A critical examination of the pandemic of sexual harassment in the South African workplace.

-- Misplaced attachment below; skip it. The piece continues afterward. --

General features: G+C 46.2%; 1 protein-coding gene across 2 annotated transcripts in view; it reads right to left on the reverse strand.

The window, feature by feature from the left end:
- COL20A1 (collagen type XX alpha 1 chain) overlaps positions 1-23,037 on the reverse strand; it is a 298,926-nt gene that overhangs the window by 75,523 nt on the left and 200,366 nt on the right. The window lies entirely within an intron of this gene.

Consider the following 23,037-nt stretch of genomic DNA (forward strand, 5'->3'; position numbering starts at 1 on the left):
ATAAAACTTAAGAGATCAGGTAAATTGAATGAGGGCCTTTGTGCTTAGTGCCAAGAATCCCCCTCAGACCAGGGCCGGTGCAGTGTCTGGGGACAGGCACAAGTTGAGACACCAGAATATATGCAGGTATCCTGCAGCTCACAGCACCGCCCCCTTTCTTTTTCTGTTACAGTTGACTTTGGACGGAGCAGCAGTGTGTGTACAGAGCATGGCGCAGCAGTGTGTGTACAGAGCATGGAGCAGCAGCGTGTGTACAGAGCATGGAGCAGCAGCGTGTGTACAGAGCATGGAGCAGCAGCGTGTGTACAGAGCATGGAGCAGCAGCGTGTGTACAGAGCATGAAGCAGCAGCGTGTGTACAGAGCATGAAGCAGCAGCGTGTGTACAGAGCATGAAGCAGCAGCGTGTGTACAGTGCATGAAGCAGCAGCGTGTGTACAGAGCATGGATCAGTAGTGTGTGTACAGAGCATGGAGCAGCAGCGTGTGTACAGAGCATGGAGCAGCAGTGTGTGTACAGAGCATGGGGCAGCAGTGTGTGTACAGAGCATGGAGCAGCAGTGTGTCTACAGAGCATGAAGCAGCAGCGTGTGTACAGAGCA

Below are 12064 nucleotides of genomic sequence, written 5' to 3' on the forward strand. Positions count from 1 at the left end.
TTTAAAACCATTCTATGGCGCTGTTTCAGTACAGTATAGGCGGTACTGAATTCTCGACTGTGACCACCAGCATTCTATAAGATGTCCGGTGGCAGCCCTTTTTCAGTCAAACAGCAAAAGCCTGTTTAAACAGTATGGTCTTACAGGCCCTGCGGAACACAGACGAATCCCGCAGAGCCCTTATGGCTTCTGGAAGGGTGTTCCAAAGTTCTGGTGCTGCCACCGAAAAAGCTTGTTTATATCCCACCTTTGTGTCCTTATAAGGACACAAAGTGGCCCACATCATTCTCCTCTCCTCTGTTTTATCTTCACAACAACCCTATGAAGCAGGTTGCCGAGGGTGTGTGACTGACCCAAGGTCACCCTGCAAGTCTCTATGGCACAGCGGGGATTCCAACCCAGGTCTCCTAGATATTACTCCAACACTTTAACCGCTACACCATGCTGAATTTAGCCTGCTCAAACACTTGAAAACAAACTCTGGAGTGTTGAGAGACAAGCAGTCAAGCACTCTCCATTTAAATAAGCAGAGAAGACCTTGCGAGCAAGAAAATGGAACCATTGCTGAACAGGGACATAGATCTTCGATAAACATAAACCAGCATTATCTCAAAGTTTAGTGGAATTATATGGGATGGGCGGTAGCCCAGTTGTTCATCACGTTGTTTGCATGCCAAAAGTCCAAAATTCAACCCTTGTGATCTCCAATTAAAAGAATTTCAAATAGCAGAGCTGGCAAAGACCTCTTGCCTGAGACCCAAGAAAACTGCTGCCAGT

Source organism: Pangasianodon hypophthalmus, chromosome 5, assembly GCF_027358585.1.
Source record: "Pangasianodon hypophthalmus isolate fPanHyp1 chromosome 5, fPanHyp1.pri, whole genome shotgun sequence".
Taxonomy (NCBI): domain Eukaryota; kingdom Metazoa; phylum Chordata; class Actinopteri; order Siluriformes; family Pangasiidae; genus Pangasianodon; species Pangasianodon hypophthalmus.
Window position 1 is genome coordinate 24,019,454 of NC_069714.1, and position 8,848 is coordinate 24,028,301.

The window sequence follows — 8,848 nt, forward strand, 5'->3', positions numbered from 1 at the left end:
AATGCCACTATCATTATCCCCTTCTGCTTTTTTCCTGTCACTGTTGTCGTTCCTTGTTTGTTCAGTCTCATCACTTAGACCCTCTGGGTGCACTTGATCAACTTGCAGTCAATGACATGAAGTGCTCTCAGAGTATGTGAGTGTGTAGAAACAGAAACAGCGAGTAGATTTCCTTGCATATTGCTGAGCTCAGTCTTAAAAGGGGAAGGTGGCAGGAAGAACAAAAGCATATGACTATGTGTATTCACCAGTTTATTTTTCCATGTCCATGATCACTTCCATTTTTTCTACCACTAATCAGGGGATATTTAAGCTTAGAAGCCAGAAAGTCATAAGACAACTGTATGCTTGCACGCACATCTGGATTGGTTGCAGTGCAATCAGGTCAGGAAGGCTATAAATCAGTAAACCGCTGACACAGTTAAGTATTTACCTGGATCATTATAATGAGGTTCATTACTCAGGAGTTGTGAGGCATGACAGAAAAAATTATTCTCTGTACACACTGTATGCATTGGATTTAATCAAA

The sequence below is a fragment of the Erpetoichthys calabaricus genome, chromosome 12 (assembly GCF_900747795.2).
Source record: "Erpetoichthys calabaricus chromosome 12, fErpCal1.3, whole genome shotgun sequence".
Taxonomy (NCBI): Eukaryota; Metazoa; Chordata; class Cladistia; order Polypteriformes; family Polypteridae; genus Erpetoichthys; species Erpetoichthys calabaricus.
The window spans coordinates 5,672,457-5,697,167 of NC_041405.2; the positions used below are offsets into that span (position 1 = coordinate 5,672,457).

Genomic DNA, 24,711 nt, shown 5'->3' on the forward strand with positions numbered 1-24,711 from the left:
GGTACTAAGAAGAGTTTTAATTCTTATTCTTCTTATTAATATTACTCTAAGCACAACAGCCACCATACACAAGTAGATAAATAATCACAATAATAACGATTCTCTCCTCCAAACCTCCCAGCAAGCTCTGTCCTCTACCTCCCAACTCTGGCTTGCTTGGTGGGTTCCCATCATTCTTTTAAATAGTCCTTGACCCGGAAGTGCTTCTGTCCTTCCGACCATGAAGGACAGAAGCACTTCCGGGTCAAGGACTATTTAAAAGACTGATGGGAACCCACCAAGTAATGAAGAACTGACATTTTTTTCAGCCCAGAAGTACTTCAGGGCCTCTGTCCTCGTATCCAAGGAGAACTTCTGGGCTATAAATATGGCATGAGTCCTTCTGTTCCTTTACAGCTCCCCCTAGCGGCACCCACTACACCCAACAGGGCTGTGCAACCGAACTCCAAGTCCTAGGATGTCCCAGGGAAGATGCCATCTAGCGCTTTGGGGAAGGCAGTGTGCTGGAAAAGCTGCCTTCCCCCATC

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South African just like many international countries is a country sadly marked by severe violence especially violence against women. Women face violence both at home in the form of domestic violence as well as in the workplace in the form of sexual harassment. Many studies have been conducted over the years showing us that the statistics surrounding sexual harassment in the workplace is on the increase. Women face sexual harassment no matter the role they may play within the workplace. However, the Constitution the highest law in the land states that no person may be discriminated or harassed in any form within their place of work. This sadly does not decrease the high percentage of sexual harassment cases that do not get reported over time. This is due to women being afraid to report the sexual harassment. This may be for an array of reasons such as fear of losing their jobs or being labelled as trouble- makers. Sexual harassment has over the years in various legal contexts had different definitions however; the South African definition states that the attention that sexual harassment derives must be unwanted. Harassers may range from the ordinary co-worker, to the employer and even a third party such as a client or customer can be the harasser. It is also possible that any innocent acts can also be misconstrued to becoming an act of sexual harassment therefore it is important that readers are aware of what acts constitute sexual harassment and what does not within the working environment. This can also be possible by looking to international law to gauge an international perspective regarding sexual harassment. In an employment context employers are obliged to have sexual harassment policies in place in order to protect their employees from any unwanted sexual harassment. Employees who are faced with sexual harassment are not necessarily female as male employees also face sexual harassment therefore policies and procedures are open to protecting all employees facing unwanted sexual attention or harassment or the employer will be liable to the employee in the form of damages. However, damages are not the only remedy available to employees facing unwanted sexual harassment because the sexual harassment can lead to the employee whose productivity at the workplace or health condition has deteriorated to the extent the complainant suffers from post-traumatic stress disorder or whose emotional well-being had been affected due to the harassment.